Regular readers of this blog will know that I am part of a cycle of writers who contribute to a column series in Model Railroad Hobbyist, a series entitled “Getting Real,” with the aim of discussing any and all aspects of prototype modeling. My latest column appears in the February 2017 issue (this issue of MRH, and any other issue, can be read or downloaded at any time, for free, at their website, which is www.mrhmag.com ). This column is about standards for model freight cars.
I have touched on this topic a number of times in this blog, but have never pulled it all together and tried to include all the aspects of the standards that I use. I wanted to do just that in the column, and also provide citations of sources for more information about several parts of the story. In particular, I wanted to emphasize performance standards, since they are so vital if equipment is to be operated. And performance is not hard to ensure with today’s excellent equipment.
On my second topic, which is appearance standards, at first I thought that it might not be practical to address those. After all, any of us might be satisfied with a stand-in for one particular car, while for another car we might wish to strive for the closest we can approach to museum quality and accuracy. Few of us are entirely consistent about any one point in that range, certainly not me.
What I decided to do was to concentrate on minimum standards of detailing and overall appearance, by which I mean the absolute floor I want to put under the appearance of my freight car fleet. And my experience has been that once I decide on such a floor, any car falling below it is pretty soon on the workbench for an upgrade. I wanted to convey that mode of thinking.
An example from personal experience was etched-metal running boards. When these first came on the market, I bought a couple and really liked how they looked. But the combination of expense and modeling time to convert my whole fleet made me decide to start by doing just a few cars, and then in future, replace old plastic versions a couple at a time, when I had time and inclination to do so. But the first converted cars looked so immensely better, that I soon gave in, and went to work converting the whole fleet. Without intending to do so, I had created a new minimum standard.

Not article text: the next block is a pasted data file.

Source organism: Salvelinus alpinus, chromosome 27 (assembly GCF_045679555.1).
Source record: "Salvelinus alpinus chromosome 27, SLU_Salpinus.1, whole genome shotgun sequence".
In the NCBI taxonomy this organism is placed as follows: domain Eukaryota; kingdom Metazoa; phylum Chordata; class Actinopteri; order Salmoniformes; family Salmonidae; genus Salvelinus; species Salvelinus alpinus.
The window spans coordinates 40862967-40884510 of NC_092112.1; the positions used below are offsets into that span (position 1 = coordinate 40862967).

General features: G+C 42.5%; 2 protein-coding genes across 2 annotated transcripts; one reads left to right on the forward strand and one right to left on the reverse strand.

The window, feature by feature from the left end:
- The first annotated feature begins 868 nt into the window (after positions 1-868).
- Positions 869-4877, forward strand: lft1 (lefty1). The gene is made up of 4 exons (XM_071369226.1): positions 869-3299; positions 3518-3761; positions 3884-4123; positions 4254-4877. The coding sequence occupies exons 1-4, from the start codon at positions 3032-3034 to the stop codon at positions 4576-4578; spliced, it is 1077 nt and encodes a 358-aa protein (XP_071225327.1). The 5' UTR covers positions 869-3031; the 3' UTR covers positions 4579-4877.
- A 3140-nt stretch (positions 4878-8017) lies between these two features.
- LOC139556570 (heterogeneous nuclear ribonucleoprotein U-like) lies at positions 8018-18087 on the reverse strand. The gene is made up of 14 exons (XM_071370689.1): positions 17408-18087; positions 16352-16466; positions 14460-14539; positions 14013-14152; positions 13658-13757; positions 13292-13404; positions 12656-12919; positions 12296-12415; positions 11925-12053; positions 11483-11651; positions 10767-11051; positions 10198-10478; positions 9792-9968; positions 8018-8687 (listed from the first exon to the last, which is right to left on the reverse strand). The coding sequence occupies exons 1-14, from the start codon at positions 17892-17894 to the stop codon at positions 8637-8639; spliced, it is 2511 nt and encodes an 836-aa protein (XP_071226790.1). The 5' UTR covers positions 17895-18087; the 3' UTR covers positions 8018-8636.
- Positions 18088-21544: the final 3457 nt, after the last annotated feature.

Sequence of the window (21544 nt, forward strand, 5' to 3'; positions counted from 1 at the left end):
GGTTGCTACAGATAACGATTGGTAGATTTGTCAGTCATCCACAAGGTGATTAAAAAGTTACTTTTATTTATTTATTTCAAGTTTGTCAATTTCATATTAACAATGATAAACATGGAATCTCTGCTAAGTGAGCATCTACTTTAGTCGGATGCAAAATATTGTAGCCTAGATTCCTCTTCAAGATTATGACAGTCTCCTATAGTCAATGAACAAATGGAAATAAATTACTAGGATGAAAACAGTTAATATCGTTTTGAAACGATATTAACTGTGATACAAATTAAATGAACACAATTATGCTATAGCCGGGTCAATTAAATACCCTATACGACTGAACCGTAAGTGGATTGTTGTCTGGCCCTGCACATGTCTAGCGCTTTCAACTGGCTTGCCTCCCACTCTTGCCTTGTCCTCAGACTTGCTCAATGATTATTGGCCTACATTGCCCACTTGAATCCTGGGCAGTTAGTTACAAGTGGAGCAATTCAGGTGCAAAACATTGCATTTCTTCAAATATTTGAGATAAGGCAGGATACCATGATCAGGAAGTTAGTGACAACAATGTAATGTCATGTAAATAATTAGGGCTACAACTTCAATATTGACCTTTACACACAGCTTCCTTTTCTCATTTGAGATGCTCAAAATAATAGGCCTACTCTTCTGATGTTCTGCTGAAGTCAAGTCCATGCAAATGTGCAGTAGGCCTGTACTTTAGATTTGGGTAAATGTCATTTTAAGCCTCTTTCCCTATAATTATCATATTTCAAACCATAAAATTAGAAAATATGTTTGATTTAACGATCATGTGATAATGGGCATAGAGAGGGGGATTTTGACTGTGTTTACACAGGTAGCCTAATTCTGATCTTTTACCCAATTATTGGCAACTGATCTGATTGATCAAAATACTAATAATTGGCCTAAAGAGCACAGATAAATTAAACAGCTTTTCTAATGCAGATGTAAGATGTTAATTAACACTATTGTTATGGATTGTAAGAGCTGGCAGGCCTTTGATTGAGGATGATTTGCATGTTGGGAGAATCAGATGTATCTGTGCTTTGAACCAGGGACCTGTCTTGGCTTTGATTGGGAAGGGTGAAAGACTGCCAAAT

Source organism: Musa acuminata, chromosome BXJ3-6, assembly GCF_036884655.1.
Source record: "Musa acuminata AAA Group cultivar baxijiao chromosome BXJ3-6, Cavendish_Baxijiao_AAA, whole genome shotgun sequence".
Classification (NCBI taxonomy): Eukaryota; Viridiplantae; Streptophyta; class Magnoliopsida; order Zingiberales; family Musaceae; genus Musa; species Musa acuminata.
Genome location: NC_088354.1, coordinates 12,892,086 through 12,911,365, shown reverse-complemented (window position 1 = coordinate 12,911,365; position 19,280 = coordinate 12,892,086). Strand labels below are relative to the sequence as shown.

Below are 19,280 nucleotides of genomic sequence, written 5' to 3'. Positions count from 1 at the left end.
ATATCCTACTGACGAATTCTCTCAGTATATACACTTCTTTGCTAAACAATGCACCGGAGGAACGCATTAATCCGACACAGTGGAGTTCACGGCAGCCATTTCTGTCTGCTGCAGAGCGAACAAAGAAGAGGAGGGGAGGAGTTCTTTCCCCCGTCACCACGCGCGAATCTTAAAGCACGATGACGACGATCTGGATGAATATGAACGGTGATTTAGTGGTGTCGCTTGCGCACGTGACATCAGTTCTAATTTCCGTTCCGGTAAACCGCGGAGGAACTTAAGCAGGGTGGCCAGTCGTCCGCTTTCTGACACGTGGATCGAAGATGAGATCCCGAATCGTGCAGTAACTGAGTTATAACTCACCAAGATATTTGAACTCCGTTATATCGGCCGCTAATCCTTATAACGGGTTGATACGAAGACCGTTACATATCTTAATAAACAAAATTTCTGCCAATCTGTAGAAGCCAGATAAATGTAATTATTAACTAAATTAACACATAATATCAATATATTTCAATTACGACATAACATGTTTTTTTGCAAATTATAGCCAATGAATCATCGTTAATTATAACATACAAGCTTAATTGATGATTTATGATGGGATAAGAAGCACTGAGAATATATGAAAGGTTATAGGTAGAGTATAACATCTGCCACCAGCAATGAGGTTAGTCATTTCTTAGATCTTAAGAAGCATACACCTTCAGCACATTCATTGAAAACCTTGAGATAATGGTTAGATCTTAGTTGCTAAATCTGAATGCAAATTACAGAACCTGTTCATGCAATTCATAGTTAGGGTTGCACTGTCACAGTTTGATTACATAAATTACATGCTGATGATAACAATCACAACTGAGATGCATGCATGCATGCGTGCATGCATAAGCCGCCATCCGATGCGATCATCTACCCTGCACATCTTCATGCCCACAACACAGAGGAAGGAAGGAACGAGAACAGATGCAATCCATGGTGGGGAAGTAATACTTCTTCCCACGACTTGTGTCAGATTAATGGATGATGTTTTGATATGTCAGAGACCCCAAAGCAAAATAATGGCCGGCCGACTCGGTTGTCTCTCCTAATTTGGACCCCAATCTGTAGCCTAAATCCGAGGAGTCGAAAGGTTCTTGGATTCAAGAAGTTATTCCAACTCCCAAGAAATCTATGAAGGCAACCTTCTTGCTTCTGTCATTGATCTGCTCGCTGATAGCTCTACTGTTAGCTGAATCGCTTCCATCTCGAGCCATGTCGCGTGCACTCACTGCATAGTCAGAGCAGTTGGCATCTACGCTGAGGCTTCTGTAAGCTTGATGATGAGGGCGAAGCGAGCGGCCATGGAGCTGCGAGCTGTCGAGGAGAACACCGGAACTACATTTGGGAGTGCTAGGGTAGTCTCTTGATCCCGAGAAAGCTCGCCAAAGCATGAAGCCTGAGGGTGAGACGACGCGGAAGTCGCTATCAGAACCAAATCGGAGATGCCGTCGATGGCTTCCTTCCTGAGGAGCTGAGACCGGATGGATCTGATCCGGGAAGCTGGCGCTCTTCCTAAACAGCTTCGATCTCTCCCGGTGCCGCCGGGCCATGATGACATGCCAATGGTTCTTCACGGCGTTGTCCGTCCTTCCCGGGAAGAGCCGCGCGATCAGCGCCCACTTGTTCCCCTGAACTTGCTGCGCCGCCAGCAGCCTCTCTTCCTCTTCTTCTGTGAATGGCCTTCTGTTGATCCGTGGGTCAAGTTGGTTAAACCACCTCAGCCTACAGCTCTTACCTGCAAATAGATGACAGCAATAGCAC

For appearance generally, I decided to concentrate on painting and lettering, After some reflection, I realized I always want to weather, even an almost-new car, and I add route cards to nearly all cars. On most cars, those that are more than a couple of years past their built date as of my modeling year of 1953, I would also add reweigh and repack data, as I have often advocated and illustrated on this blog. And more recently I have been adding more and more data blocks for brake servicing (usually on the reservoir).
Lastly, I add at least a few chalk marks on practically every car. Again, I have often mentioned that point in my blog posts, and the “Reference Pages” listed at the top right of this blog page will show the same indication of that usage, drawn from the joint clinic on weathering that Richard Hendrickson and I developed some years ago. Included below is one of the photos from those pages to illustrate the process, using a Prismacolor pencil. (The same photo is on the MRH column.)
This column was an interesting challenge for me, to boil down what I do all the time, though normally without much reflection when I’m at the workbench. In other words, these are standards that for me are well internalized. I had to think them through to assemble this month’s MRH column, which in a way was a rewarding process. I hope you enjoy reading about the result.